If you're interested writing for a newspaper or magazine, you may find yourself wondering about the qualifications for a journalist. While it's true that journalists come from many different backgrounds, there are a few general traits that most successful journalists seem to share.
What Are the Qualifications for a Journalist?
The qualifications for a journalist include a mixture of traits that make it easier for a person to perform the duties of this challenging position.
Obviously, a journalist must be an excellent writer. He must have a firm grasp of the English language, including proper spelling, grammar, and punctuation. He must be able to write well in a variety of styles, including technical, descriptive, and persuasive.
Natural talent aside, most journalists are committed to continually improving their writing skills through the completion of various classes and workshops. They understand that the development of strong writing skills is an ongoing process.
Time Management Skills
Time management skills are extremely important qualifications for a journalist. A working journalist must often juggle several different stories at one time. He is rarely closely supervised during the day, so it's up to him to make sure the work gets done by the publication's deadline. Since journalists are expected to work irregular hours, time management skills must carry over into the writer's personal life as well. A working journalist who has a spouse and small children at home will need to be extremely organized in order to fulfill all of his obligations.
By nature, successful journalists are curious people. They are interested in learning more about how the world works. They think to ask the questions that other people often never consider. Journalists enjoy doing research to learn more about a subject, whether that means talking to experts in the field or spending hours sorting through materials at the local library. "I don't know, but I'll find out" is a commonly heard phrase in the journalist's vocabulary.
In his daily work, a journalist often comes into contact with people from many different backgrounds. He may begin the day talking to the mayor about budget cuts for city construction projects, then rush to the scene of an accident to interview a woman who has just learned her son is seriously injured. Knowing how to interact with people of all ages, races, and cultural backgrounds makes the journalist's job much easier.Diplomacy is also important when you consider the need to make a reluctant interview subject open up for a story. Many people are inherently suspicious of the media, so they're not going to talk to journalists unless they are given a reason to feel comfortable. A good journalist knows how to empathize with his subject, without getting emotionally involved in the story.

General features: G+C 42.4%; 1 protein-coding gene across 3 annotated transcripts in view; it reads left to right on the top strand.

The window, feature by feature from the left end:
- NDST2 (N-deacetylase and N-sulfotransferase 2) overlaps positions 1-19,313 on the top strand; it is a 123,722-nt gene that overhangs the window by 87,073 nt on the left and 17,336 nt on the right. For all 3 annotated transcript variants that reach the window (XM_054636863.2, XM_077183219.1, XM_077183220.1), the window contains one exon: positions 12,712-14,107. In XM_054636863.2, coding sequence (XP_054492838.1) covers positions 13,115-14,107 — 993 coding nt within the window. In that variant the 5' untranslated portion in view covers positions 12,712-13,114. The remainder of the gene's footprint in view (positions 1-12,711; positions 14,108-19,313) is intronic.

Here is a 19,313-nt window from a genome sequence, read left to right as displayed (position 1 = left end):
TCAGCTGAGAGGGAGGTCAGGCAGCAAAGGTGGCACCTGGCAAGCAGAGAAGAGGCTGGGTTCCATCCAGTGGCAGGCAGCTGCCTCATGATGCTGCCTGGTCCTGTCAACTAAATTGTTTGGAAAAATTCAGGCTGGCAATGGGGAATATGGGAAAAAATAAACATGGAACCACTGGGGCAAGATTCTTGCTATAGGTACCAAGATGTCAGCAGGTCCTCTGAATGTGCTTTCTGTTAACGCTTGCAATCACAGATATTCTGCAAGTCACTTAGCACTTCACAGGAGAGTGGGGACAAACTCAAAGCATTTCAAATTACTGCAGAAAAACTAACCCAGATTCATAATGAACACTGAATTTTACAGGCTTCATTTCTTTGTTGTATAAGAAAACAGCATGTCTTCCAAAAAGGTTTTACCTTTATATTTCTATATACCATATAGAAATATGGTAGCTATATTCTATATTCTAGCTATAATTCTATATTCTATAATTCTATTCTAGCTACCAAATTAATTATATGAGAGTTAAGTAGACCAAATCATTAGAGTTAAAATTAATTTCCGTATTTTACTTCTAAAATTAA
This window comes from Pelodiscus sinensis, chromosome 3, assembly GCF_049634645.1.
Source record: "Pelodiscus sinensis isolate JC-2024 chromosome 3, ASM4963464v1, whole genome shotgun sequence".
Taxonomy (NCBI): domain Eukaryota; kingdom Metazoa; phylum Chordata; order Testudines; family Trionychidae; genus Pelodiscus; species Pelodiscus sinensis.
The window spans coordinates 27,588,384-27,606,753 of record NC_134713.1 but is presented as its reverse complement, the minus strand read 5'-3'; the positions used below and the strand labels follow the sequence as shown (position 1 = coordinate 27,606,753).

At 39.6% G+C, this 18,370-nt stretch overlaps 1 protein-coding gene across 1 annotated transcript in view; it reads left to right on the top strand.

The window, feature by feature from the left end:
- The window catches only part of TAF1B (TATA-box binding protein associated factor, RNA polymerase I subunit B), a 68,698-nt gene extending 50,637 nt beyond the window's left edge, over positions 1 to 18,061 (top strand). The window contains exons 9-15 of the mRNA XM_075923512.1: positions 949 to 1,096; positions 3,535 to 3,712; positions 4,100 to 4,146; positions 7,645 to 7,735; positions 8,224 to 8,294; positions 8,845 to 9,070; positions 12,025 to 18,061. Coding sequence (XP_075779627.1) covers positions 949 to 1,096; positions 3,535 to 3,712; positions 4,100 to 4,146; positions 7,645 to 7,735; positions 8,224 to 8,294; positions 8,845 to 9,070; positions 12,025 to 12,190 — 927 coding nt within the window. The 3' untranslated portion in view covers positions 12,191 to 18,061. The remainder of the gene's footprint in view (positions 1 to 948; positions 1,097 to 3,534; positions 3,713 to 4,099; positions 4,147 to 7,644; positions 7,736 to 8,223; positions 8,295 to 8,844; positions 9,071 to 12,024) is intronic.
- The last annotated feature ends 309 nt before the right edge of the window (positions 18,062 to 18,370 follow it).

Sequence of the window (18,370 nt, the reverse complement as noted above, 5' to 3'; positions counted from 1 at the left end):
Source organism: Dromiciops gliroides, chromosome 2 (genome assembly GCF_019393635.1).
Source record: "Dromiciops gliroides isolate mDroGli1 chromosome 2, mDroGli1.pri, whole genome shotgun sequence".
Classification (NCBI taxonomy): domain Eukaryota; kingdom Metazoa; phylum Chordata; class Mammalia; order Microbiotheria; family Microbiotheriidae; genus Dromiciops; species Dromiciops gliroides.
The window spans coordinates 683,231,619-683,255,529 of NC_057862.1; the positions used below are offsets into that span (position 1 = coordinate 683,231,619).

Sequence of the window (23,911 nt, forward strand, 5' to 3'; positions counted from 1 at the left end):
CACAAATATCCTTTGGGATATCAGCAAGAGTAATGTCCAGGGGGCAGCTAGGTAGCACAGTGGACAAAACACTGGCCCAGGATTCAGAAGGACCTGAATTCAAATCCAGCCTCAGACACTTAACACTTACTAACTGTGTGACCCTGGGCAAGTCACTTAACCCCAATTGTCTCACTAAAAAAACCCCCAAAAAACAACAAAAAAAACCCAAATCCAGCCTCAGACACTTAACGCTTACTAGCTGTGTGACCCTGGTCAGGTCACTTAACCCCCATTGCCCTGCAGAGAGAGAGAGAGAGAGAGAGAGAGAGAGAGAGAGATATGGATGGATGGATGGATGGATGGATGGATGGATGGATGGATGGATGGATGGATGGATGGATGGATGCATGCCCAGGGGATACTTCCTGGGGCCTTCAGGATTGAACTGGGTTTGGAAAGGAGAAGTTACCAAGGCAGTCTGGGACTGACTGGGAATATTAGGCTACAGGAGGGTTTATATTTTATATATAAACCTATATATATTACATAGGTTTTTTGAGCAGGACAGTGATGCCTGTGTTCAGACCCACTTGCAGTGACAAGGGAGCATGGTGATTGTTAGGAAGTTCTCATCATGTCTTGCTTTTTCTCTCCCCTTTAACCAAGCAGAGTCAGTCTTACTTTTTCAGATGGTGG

The Education Question
When asking about the qualifications of a journalist, many people find themselves wondering if a college degree in journalism is a requirement for finding a position as a reporter. Although it's recommended that young people interested in journalism choose this as their college major, plenty of successful journalists have entered the field after studying different subjects in college. English and communications majors have the strong writing skills necessary to be successful journalists. Science, engineering, history, economics, and government majors have topical subject knowledge that many publications consider a major asset.
If you want to be a journalist but lack a journalism degree, the best course of action is to get as much writing experience as possible. Start out at small publications if necessary. When you focus on building the best portfolio you can, your exact educational background isn't going to matter much.